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1302. That unless otherwise herein specially

2 provided, this Act shall take effect on the day following

3 its passage enactment.

Passed the House of Representatives May 23, 1917.

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FAMILY ALLOWANCE, INDEMNITY, AND INSURANCE FOR OFFICERS AND ENLISTED MEN OF

THE ARMY AND NAVY

CORRESPONDENCE BETWEEN PRESIDENT WILSON AND HON. W. G. MCADOO, SECRETARY OF THE TREASURY, RELATING TO THE BILL PROVIDING FOR FAMILY ALLOWANCES, INDEMNIFICATION, REEDUCATION, AND INSURANCE IN BEHALF OF OFFICERS AND ENLISTED MEN OF THE ARMY AND NAVY OF

THE UNITED STATES

PRESENTED BY MR. FLETCHER
AUGUST 10, 1917.-Ordered to be printed

WASHINGTON
GOVERNMENT PRINTING OFFICE

SD-65–1–vol 11-15

FAMILY ALLOWANCE, INDEMNITY, AND INSURANCE FOR OFFICERS

AND ENLIS TED MEN OF THE ARMY AND NAVY.

Correspondence between President Wilson and Hon. W. G. McAdoo, Secretary of

the Treasury, relating to the bill providing for family allowances, indemnification, reeducation, and insurance in behalf of officers and enlisted men of the Army and Navy of the United States.

THE WHITE HOUSE,

Washington, August 7, 1917. MY DEAR MR. SECRETARY: I have examined the inclosed papers very carefully and take pleasure in returning them with my entire approval Faithfully, yours,

WOODROW WILSON. Hon. WILLIAM G. McAdoo,

Secretary of the Treasury.

THE SECRETARY OF THE TREASURY,

Washington, July 31, 1917. DEAR MR. PRESIDENT: In accordance with your direction, I have made a careful study of the question of compensation, indemnity, and insurance for the officers and enlisted men of the military and naval forces of the United States.

In this work the Treasury Department was represented by Assistant Secretary Rowe; Mr. William C. DeLanoy, Director of the War Risk Insurance Bureau; and Mr. Hendon Chubb, chairman of the advisory board of that bureau.

I have had the cordial cooperation of the committee on labor of the advisory commission of the Council of National Defense, Mr. Samuel Gompers, chairman. Mr. Gompers appointed a special subcommittee on compensation for enlisted men and ther dependents, of which the Hon. Julian W. Mack, United States circuit judge, was made chairman.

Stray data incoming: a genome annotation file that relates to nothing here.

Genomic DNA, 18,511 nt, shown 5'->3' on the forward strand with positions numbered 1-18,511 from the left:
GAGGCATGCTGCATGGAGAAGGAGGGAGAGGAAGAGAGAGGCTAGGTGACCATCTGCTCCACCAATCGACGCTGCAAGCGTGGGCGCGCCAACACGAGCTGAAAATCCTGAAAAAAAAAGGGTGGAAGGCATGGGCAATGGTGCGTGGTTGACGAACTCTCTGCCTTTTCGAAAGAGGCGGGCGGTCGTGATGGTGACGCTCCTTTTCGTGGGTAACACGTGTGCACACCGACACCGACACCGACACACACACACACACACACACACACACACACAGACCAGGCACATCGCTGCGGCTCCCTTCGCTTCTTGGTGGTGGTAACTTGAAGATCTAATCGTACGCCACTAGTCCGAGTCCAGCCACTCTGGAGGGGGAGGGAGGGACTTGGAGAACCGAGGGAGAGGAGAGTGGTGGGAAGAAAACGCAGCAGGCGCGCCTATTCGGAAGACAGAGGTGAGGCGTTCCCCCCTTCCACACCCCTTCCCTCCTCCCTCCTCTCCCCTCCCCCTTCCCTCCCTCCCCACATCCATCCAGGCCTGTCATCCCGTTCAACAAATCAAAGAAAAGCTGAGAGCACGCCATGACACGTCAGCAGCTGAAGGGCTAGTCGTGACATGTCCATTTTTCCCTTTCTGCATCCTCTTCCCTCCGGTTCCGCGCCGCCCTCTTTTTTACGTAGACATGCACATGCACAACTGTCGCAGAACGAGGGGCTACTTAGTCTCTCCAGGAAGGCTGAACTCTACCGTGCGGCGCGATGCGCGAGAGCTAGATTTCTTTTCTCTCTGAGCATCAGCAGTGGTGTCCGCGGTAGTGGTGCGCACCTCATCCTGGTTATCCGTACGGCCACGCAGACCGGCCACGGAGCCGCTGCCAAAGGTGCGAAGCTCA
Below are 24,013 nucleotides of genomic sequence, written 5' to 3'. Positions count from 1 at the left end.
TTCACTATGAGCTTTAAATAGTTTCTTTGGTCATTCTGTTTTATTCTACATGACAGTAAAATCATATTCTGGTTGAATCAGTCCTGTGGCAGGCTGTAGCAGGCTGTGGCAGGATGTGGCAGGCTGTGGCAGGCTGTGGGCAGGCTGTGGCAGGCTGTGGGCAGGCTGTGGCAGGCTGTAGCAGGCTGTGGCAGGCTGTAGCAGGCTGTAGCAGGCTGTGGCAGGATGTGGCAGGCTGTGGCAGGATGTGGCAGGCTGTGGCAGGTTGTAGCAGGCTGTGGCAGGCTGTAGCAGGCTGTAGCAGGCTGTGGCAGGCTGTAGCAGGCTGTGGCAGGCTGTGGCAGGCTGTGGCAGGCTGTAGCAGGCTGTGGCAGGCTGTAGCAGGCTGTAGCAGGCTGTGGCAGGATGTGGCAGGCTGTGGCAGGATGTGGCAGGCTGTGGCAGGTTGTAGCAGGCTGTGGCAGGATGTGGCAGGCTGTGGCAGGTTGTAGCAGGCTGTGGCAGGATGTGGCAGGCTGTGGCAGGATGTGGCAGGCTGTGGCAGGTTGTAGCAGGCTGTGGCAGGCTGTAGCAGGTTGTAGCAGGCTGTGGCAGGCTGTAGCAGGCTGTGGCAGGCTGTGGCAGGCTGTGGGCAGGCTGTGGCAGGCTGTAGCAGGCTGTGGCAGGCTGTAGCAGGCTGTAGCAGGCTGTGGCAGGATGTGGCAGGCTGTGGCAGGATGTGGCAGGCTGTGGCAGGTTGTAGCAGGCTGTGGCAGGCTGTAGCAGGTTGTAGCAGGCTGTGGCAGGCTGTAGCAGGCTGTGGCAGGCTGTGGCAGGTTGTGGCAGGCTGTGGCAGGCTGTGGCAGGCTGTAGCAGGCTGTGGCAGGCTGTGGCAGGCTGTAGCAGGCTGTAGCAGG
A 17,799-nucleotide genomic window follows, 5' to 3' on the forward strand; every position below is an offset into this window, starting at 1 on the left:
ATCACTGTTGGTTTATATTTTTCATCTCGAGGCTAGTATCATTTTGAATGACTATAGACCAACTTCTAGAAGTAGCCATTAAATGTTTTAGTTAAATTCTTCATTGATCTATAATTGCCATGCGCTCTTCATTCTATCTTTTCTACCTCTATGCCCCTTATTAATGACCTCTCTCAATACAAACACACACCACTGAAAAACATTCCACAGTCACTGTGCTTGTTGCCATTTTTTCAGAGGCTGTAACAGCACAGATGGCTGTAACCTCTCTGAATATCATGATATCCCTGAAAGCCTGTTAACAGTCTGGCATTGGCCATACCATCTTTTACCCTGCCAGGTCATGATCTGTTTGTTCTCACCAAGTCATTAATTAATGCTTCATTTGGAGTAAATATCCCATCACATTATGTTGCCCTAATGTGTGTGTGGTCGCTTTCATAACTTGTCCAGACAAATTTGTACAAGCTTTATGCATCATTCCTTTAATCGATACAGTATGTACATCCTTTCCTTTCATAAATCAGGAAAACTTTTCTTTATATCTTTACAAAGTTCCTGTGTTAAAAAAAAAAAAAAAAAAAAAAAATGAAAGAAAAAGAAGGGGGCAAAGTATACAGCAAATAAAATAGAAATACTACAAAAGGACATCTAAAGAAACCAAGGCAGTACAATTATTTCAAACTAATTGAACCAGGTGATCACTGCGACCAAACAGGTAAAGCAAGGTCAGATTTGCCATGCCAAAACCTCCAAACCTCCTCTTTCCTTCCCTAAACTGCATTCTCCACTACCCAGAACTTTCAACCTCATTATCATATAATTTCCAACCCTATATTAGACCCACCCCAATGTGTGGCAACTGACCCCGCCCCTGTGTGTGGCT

The bill which I am submitting for your consideration was drafted by Judge Mack. Capt. S. H. Wolfe, detailed by the Secretary of War, both to the committee on labor and to this department for cooperation in the work, has been very helpful. Representatives from other departments, as well as an advisory draft committee of the committee on labor, have assisted. The

Department of Commerce was represented by Assistant Secretary Edwin F. Sweet, the Navy Department by Máj. Henry Leonard, and the Department of Labor by Miss Julia Č. Lathrop.

The advisory committee included Mr. P. Tecumseh Sherman, Mr. J. W. Sullivan, Mr. Frank Whiting, Mr. F. Spencer Baldwin, and Mr. D. L. Coase, and was aided by Mr. V. Everit Macy, Mr. A. Parker Nevin, and Dr. Lee K. Frankel, members of the executive committee of the committee on labor, and others. The legislative drafting bureau, through M. Beeman, also rendered valuable aid.

After Judge Mack had completed a revision of the bill I submitted the measure to the advisory committee of insurance representatives appointed as a result of the insurance conference held July 2. This committee considered it over a period of two days and reported its general approval of the several parts of the bill, except that providing for Government insurance. They made a number of suggestions of change in details, some of which have been accepted. They opposed, however, the grant of any Government insurance over and above the compensation, on the ground that the other provisions were liberal enough and might be made more liberal in ways suggested by them. They favored, over and above compensation, the payment by the Government of $1,000 in each case of death during service, or within five years after discharge from the service, to such beneficiary as the 'man may nominate or to his estate in lieu of insurance.

One of their fundamental objections to the proposed plan of in surance whereby any man in the service can purchase from $1,000 to $10,000 of insurance was that this gave an opportunity to the wealthier men to get something which the poorer men could not obtain. They admitted that they had failed to ascertain the premium rates to be charged under the plan contemplated. This objection is not tenable, because the president of the Actuarial Society of America stated in their presence, in response to my question, that the premium rate to be made by the Government during the war would be between $7 and $8 per $1,000 of insurance. This rate would make the cost of $10,000 insurance only $80 per year

:-and only $40 per year for half that amount-and would enable practically every private to take the maximum amount.

I realize that the cost involved in the promulgation of such a comprehensive plan is a most important factor to be considered. Actuarial estimates were submitted to me. These estimates are necessarily of a tentative character owing to the fact that it is impossible to secure accurate data upon which to base calculations. After careful consideration of these estimates, and after consultåtion with Capt. S. H. Wolfe, of the War Department, one of the leading actuaries of the country, I have reached the conclusion that if the bill is promptly enacted into law the total expenditure for the first and second years will be as follows:

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I have not attempted to estimate the cost for the third year because it is difficult to construct at this time even reasonable assumptions for that year.

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